A name for Cali

How a bunch of obsessives on the Internet kept a girl alive…even though she’s been dead for 36 years

Deborah Halber
Jan 28, 2015 · 4 min read

When I researched and wrote THE SKELETON CREW: How Amateur Sleuths Are Solving America’s Coldest Cases, about unidentified human remains and the web sleuths who become obsessed with them, hers was one of the apocryphal cases: Caledonia Jane Doe, a teen found shot to death in a cornfield in upstate New York in 1979.

On web sites and in chat rooms, they called her Cali. An artist’s rendering showed a heartbreakingly sweet-faced girl with light, wavy hair. One of the most mournful clues was a key chain snapped on a belt loop on the girl’s tan corduroy pants. One half was a tiny key; the other a silver heart with a key-shaped cutout. The heart charm said, “He who holds the key can open my heart.”

A Canadian named Troy More started a Yahoo! cold cases group—back when Yahoo! had barely launched—because of her. A Rochester woman worked tirelessly to keep the case alive. A Facebook page dedicated to Cali has more than 1,500 “likes,” and she is profiled on dozens of sites dedicated to the missing and unidentified, including Websleuths.com, which has more than 70,000 registered members who compare notes on everything from celebrity murders to cold cases. Websleuths user Carl Koppelman, a certified public accountant and artist in El Segundo, Calif., sketched facial reconstructions of Cali based on autopsy photos. In the fall, when he saw a photograph of a missing Florida teen pop up on the Internet, he said he immediately knew it was her.

In mid-January, DNA testing confirmed that Caledonia Jane Doe is Atlanta native Tammy Jo Alexander, a former student at Hernando High School in Brooksville, Florida, who was last seen Nov. 3, 1979, the day after her 16th birthday.

“I was happy for Tammy Jo’s family (but) I was sad that it took way too long,” said Rocky Wells, a longtime volunteer for The Doe Network, a virtual organization for the missing and unidentified. The Doe Network morphed into its present-day existence around 1999. Around that time Cali became 1UFNY, the first Jane Doe posted on the site. Rocky told me the board’s administrators had looked at least 84 possible matches for Cali over the years.

Todd Matthews, a Tennessee man who spent 10 years on a puzzling Kentucky case involving a young woman found, like Cali, dead by the side of a road, was one of the first Doe Network users. Todd now works for the National Missing and Unidentified Persons System, or NamUs, a national centralized repository and resource center for missing persons and unidentified remains. NamUs provided the DNA analysis that confirmed the ID.

“Finding Tammy listed as a new case on NamUs has certainly created a flurry of activity among our group,” wrote a member of the Facebook group, Never Forget Me, dedicated to the missing and unidentified. “Have we finally solved a case that has pulled at our heartstrings for so many years? Has she already been found, and waiting to go home? Waiting for someone to give her back her name?”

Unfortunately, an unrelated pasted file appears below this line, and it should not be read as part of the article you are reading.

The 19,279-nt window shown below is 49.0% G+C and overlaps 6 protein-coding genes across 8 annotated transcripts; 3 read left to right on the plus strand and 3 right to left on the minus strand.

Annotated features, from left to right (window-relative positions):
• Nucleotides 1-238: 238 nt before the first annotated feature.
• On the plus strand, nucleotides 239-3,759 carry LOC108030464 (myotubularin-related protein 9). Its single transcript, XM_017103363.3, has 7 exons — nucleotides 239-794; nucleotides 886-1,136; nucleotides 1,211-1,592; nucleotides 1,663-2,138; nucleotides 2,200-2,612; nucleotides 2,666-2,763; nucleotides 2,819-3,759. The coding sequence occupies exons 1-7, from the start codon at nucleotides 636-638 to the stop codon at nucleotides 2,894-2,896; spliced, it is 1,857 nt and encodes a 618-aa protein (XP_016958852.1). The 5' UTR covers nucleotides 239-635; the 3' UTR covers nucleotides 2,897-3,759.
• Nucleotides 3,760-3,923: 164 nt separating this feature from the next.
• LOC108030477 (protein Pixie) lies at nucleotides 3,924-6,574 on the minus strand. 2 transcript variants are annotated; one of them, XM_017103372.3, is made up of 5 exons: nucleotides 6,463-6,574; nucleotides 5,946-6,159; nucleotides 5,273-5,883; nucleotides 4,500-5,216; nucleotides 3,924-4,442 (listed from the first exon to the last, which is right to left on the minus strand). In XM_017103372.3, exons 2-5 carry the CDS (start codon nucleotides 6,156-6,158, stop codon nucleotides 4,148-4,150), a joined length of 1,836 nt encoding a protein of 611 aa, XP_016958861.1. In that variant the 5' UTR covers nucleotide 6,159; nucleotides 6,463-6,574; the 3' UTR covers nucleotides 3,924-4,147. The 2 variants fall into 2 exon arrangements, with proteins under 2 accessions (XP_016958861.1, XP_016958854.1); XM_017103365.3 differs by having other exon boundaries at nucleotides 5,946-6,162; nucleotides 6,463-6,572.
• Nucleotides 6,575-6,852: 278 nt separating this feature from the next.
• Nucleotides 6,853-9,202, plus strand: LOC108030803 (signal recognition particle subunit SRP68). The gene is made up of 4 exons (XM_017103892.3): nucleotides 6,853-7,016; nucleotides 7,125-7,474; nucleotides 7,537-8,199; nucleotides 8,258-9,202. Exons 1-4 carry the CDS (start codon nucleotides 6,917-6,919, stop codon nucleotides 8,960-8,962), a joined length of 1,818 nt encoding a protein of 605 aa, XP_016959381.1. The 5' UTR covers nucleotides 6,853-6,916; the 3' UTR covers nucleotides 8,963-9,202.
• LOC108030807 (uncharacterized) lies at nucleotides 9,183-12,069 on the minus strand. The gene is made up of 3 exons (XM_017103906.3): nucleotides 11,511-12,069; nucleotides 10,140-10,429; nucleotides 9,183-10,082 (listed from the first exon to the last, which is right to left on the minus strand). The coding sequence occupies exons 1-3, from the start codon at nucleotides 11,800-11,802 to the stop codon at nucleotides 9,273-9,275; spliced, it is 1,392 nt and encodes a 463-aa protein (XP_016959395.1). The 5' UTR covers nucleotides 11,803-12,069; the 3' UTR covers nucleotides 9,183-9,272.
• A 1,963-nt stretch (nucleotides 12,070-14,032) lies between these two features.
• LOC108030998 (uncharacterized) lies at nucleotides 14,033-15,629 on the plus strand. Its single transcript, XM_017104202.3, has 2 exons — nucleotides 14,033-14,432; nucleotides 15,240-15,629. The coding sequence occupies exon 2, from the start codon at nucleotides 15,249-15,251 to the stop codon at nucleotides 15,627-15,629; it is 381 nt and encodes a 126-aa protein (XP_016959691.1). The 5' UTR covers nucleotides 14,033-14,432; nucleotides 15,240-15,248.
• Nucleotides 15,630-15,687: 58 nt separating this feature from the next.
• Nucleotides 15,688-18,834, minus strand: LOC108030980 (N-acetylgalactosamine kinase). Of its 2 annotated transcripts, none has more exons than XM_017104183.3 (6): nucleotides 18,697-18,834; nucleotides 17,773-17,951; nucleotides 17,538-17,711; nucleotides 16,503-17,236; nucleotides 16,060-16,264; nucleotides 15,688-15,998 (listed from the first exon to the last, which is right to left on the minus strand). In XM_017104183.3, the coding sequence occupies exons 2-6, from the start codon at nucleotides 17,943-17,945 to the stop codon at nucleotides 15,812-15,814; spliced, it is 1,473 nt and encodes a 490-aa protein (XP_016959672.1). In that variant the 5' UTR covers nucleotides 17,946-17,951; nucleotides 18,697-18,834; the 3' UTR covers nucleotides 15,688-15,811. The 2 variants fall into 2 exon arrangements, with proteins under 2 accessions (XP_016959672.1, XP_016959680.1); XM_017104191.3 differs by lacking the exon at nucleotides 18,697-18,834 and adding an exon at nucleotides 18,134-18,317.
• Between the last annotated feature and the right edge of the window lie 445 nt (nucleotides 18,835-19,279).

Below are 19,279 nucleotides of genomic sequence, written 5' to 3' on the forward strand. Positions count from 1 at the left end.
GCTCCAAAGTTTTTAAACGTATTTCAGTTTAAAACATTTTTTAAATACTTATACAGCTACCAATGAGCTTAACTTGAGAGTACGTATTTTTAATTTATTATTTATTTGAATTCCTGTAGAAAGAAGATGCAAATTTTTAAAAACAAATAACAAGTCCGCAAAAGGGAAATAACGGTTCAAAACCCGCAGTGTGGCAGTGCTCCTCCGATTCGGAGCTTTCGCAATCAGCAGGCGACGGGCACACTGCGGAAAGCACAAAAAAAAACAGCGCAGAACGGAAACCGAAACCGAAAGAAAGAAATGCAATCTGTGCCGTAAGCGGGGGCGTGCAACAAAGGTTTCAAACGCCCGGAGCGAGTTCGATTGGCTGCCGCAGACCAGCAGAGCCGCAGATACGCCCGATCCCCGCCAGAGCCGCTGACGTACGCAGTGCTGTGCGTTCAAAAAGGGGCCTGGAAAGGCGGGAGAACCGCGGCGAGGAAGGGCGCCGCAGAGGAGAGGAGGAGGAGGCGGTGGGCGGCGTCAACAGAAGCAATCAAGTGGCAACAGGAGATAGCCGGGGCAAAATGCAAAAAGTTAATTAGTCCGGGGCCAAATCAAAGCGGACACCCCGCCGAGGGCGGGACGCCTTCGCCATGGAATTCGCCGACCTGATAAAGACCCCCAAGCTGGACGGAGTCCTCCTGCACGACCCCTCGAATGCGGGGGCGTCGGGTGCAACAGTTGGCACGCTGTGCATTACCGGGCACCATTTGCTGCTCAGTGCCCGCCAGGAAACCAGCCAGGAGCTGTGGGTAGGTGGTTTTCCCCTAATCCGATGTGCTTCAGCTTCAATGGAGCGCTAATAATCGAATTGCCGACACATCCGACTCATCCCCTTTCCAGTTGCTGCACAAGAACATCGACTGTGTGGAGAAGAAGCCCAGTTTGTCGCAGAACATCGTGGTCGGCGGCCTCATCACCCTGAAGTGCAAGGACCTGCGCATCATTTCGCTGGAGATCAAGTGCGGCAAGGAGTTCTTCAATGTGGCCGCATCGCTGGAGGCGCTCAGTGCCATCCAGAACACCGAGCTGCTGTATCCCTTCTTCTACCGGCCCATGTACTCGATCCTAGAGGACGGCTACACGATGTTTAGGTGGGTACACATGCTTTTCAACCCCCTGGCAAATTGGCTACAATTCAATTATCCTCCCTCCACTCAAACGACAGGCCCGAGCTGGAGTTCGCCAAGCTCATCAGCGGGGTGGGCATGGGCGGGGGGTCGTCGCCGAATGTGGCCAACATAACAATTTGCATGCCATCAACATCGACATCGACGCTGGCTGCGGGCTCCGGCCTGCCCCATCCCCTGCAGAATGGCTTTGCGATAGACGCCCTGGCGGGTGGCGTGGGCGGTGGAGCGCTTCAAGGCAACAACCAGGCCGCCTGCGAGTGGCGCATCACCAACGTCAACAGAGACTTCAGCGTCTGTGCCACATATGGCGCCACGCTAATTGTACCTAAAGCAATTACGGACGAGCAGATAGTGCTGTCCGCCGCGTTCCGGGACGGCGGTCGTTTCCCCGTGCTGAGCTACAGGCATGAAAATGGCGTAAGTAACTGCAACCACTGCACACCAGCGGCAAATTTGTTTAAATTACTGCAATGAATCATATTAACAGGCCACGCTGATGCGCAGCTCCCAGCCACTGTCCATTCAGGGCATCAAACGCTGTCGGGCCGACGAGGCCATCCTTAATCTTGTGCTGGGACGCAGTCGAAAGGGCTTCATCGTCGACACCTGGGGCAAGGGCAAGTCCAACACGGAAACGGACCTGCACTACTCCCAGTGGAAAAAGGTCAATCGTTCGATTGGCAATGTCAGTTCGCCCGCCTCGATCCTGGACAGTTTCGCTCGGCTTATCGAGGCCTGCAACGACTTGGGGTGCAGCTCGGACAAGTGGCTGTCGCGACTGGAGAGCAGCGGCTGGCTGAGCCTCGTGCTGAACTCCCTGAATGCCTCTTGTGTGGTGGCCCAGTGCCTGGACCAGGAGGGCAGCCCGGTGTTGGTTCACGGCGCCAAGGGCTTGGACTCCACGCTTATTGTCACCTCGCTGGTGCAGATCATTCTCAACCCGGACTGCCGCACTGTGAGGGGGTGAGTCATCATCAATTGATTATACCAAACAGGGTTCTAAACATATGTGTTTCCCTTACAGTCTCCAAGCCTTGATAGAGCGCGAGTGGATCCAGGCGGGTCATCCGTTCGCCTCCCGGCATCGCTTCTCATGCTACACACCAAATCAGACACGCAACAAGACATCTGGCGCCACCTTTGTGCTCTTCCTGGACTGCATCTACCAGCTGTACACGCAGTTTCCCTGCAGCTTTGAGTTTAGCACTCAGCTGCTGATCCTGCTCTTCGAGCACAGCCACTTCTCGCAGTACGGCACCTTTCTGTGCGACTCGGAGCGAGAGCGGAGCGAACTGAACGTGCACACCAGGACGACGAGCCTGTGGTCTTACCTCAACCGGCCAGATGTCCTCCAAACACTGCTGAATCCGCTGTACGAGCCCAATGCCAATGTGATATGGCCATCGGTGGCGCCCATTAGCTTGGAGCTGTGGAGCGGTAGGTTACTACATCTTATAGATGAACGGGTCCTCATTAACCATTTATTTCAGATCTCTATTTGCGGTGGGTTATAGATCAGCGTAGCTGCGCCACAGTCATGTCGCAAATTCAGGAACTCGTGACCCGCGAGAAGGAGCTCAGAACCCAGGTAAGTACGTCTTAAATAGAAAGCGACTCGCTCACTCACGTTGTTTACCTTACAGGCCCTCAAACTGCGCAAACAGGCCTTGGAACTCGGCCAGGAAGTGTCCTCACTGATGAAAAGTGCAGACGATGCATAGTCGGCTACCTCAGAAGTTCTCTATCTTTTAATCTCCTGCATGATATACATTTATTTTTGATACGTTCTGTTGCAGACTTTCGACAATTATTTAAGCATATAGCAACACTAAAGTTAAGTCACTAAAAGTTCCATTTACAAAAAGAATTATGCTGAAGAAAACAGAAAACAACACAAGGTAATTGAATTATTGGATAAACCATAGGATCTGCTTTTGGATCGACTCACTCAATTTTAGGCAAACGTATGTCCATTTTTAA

John York, now retired as sheriff of Livingston County, New York, was one of the first to arrive at the grisly scene in the cornfield. He’s been interviewed many times over the years, and for a BBC radio documentary in 2007, he related, “We’re upstate, about 300 miles north of New York City, 70 miles east of Buffalo and Niagara Falls. Very unfortunate on this particular case that we are talking about on November 9th of 1979, we had a young girl who was shot once over the right eye, dragged into a cornfield, shot through the back, stripped of identification and 27 years later, we are still trying to who this child is…she is somebody’s child and somebody has a right to know what happened to her. And she has the right to the justice of identifying her killers.”

Last August, Tammy Jo’s classmate and friend, Laurel Nowell, called the Hernando County Sheriff’s Office. She “just felt like seeking out” her long-lost friend, she said. The information, and the photo Koppelman spotted, were entered into NamUs, and the National Center for Missing and Exploited Children immediately started an investigation. Tammy Jo’s family provided a DNA sample.

It seemed to Laurel that Tammy Jo had never been reported missing; the family says that in fact her disappearance had been reported, and they always hoped to learn what had become of her. “We have always cared,” Tammy Jo’s younger half-sister, Pamela Dyson, told a Rochester, NY, TV reporter. “We love her and we have missed her. We are truly grateful that after 35 years that there has been closure.”

Todd says it’s not unusual for a missing person report to vanish or end up in a filing cabinet. “You can’t take for granted the file was digitized and shared outside of the local reporting area,” he said.

Former sheriff York was one of many who visited Cali’s anonymous grave each year at Green Mount Cemetery in Dansville, NY, and left flowers. “Lest we forget,” is inscribed on the plain stone.

Deborah Halber is the author of THE SKELETON CREW: How Amateur Sleuths Are Solving America’s Coldest Cases, released in July 2014 by Simon & Schuster

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